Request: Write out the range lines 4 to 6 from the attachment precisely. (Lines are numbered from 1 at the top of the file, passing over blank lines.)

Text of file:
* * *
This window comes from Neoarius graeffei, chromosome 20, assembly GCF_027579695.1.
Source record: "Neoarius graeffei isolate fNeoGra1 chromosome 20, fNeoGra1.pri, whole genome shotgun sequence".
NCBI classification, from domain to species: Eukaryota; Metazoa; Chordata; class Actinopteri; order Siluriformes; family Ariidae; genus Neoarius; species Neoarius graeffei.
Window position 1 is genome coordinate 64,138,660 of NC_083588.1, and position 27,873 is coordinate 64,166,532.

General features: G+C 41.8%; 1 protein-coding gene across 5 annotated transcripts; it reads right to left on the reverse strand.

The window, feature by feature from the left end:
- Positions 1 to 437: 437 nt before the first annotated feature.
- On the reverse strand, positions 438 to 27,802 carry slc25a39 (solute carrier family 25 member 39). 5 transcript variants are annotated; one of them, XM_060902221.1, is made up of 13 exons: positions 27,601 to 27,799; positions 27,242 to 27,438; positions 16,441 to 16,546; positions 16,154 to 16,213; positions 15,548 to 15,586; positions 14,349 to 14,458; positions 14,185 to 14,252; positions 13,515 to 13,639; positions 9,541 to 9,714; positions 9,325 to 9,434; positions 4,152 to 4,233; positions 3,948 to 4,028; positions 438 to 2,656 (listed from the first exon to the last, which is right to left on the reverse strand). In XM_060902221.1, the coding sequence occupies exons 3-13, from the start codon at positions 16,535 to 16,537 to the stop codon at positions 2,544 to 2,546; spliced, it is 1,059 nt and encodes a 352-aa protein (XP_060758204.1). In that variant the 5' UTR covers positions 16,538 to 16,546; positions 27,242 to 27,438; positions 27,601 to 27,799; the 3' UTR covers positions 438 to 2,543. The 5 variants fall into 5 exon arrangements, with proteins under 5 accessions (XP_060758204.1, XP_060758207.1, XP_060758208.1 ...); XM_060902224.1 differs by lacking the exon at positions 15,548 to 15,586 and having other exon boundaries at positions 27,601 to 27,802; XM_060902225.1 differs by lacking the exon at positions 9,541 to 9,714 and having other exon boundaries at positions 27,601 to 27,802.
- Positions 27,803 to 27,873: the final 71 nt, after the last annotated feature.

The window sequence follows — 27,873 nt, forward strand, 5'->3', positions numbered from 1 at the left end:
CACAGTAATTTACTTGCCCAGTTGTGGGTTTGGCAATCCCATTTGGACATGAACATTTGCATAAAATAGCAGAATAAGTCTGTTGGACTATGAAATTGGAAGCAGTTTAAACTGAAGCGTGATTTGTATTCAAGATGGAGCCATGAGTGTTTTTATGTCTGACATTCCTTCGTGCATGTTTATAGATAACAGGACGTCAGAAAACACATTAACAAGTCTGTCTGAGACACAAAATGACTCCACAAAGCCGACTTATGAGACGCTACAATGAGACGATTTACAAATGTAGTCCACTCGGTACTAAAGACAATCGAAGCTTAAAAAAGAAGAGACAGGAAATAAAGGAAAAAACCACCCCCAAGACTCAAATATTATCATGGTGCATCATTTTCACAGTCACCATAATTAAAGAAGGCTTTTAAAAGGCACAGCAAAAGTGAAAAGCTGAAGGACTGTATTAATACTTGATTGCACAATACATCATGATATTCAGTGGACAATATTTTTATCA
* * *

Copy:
Window position 1 is genome coordinate 64,138,660 of NC_083588.1, and position 27,873 is coordinate 64,166,532.

General features: G+C 41.8%; 1 protein-coding gene across 5 annotated transcripts; it reads right to left on the reverse strand.

The window, feature by feature from the left end: